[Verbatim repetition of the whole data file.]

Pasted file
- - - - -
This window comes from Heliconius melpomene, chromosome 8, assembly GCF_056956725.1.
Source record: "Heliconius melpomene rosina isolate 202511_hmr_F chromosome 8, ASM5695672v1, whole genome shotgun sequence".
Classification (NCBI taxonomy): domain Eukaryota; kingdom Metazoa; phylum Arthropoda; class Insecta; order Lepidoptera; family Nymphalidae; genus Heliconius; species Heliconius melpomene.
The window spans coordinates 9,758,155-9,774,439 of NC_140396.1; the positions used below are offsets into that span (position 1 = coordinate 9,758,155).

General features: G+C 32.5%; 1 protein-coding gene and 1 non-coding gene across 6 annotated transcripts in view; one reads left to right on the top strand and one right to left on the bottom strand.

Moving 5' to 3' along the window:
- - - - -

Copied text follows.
This window comes from Heliconius melpomene, chromosome 8, assembly GCF_056956725.1.
Source record: "Heliconius melpomene rosina isolate 202511_hmr_F chromosome 8, ASM5695672v1, whole genome shotgun sequence".
Classification (NCBI taxonomy): domain Eukaryota; kingdom Metazoa; phylum Arthropoda; class Insecta; order Lepidoptera; family Nymphalidae; genus Heliconius; species Heliconius melpomene.
The window spans coordinates 9,758,155-9,774,439 of NC_140396.1; the positions used below are offsets into that span (position 1 = coordinate 9,758,155).

General features: G+C 32.5%; 1 protein-coding gene and 1 non-coding gene across 6 annotated transcripts in view; one reads left to right on the top strand and one right to left on the bottom strand.

Moving 5' to 3' along the window: